Below are steps for creating custom objects (CRDs) that the Prometheus Operator uses to automatically generate configuration files and handle all of the other management behind the scenes.
These objects are wired up in a way that configs get reloaded and Prometheus will automatically get updated when it sees a change. These object definitions basically convert all of the Prometheus configuration into a format that is understood by Kubernetes and converted to Prometheus configuration with the operator.
First we make a servicemonitor for monitoring the the snmp exporter.
prometheus: kube-prometheus # tie servicemonitor to correct Prometheus
- interval: 60s
- if_mib # Select which SNMP module to use
- 184.108.40.206 # Modify this to point at the SNMP target to monitor
Next, we create a custom alert and tie it our Prometheus Operator. The alert doesn’t do anything useful, but is a good demo for showing how easy it is to add and manage alerts using the Operator.
Create an alert-example.yml configuration file, add it as a configmap to k8s and mount it in as a configuration with the ruleSelector label selector and the prometheus operator will do the rest. Below shows how to hook up a test rule into an existing Prometheus (kube-prometheus) alert manager, handled by the prometheus-operator.
role: alert-rules # Standard convention for organizing alert rules
prometheus: kube-prometheus # tie to correct Prometheus
- name: test.rules # Top level description in Prometeheus
- alert: TestAlert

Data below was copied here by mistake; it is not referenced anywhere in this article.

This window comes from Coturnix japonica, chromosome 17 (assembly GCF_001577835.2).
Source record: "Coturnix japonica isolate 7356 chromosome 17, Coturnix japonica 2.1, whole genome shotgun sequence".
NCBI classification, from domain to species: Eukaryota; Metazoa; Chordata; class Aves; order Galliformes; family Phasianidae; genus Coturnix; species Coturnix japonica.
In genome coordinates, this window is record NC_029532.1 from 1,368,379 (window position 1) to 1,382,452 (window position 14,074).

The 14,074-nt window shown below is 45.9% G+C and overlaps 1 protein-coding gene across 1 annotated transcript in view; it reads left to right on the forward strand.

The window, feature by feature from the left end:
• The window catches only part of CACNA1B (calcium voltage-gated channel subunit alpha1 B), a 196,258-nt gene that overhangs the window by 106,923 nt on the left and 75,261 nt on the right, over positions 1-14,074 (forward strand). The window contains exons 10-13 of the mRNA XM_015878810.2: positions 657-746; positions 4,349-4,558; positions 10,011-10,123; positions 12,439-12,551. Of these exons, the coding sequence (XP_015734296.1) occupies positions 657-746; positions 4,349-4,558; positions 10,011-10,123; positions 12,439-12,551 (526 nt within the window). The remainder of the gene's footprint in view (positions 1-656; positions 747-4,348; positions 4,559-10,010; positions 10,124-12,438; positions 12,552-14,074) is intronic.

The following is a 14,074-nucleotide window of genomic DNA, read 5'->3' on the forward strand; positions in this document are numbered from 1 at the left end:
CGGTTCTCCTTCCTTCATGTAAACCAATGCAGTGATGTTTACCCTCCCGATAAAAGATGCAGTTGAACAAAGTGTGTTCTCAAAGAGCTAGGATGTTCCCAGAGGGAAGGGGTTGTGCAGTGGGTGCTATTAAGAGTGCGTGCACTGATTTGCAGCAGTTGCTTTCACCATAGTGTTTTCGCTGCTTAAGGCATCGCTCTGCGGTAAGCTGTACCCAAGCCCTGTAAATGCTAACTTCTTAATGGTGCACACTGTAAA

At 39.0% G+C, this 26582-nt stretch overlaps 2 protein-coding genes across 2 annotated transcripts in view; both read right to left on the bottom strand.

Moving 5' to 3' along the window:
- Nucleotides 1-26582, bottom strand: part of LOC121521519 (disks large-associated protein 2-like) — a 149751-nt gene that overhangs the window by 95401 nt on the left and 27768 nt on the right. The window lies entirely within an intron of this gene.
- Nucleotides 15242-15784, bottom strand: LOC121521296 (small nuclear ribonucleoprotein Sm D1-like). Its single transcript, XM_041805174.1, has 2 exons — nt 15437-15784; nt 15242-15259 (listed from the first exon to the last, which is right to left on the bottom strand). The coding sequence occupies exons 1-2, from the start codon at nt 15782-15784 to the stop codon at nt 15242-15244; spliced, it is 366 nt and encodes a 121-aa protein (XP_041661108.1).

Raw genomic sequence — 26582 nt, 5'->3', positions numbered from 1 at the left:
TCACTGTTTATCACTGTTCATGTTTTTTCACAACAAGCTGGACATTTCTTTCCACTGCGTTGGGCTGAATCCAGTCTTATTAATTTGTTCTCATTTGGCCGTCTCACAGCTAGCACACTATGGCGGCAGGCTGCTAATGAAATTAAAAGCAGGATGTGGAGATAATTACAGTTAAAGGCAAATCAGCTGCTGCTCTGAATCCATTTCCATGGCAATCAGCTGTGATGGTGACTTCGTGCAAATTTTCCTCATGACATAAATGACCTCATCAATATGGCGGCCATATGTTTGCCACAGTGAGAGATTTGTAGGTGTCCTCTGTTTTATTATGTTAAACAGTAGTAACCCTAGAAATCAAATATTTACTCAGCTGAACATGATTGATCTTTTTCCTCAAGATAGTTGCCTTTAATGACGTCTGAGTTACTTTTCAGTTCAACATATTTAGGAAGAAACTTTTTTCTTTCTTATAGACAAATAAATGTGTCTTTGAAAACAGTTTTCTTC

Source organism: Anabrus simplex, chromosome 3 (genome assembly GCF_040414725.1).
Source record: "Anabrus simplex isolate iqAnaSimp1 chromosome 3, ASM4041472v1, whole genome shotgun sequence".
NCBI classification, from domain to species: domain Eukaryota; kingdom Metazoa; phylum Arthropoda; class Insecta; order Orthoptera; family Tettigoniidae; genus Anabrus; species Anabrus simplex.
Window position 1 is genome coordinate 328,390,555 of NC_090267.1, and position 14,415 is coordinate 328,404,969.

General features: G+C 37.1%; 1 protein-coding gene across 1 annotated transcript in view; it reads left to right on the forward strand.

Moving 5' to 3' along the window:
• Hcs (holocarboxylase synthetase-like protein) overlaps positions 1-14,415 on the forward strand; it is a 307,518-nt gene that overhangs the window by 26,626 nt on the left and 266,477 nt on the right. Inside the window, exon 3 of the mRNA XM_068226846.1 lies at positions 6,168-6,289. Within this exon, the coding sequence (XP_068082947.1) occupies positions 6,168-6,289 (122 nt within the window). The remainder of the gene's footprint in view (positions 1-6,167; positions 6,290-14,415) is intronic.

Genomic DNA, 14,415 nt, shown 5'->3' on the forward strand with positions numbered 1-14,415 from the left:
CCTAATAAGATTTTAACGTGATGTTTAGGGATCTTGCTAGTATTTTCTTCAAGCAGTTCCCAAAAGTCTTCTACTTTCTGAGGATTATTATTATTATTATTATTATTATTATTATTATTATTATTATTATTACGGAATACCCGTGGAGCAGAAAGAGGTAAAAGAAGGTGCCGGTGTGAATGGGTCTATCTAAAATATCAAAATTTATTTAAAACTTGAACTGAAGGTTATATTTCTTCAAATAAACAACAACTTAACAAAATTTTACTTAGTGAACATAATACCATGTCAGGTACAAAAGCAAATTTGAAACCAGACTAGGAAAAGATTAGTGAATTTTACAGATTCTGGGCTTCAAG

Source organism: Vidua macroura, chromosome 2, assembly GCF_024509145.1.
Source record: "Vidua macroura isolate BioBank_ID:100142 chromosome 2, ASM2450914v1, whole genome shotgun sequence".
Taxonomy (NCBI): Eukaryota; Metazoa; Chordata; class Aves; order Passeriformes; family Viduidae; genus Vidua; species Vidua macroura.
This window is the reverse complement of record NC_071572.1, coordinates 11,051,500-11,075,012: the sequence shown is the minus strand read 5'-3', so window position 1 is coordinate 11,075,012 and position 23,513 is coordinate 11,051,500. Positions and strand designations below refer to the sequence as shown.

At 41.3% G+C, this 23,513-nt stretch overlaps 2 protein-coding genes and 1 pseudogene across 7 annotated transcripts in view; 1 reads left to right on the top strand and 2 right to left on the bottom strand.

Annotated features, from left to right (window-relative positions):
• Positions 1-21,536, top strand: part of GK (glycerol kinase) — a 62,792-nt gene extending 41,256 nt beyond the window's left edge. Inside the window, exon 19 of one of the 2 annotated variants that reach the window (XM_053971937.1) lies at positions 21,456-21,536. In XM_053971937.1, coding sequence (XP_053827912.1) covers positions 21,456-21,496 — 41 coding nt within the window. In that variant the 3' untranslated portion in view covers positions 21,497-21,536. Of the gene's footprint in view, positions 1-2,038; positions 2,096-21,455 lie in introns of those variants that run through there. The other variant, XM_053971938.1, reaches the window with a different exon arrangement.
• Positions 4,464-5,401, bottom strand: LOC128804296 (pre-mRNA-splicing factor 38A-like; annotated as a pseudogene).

Once you have created the rule definition via configmap just use kubectl to create it.
kubectl create -f alert-example.yml -n monitoring
Testing and troubleshooting
You will probably need to port forward the pod to get access to the IP and port in the cluster
kubectl port-forward snmp-exporter-<name> 9116
Then you should be able to visit the pod in your browser (or with curl).
The exporter itself does a lot more so you will probably want to play around with it. I plan on covering more of the details of other external exporters and more customized configurations for the SNMP exporter.
For example, if you want to do any sort of monitoring past basic interface stats, etc. you will need to generate and build your own set of MIBs to gather metrics from your infrastructure and also reconfigure your ServiceMonitor object in Kubernetes to use the correct MIBs so that the Operator updates the configuration correctly.
The amount of options for how to use Prometheus is one area of confusion when it comes to using Prometheus, especially for newcomers. There are lots of ways to do things and there isn’t much direction on how to use them, which can also be viewed as a strength since it allows for so much flexibility.
In some situations it makes sense to use an external (non Operator managed Prometheus) when you need to do things like manage and tune your own configuration files. Likewise, the Prometheus Operator is a great fit when you are mostly only concerned about managing and monitoring things inside Kubernetes and don’t need to do much external monitoring.
That said, there is some support for external monitoring using the Prometheus Operator, which I want to write about in a different post. This support is limited to a handful of different external exporters (for the time being) so the best advice is to think about what kind of monitoring is needed and choose the best solution for your own use case. It may turn out that both types of configurations are needed, but it may also end up being just as easy to use one method or another to manage Prometheus and its configurations.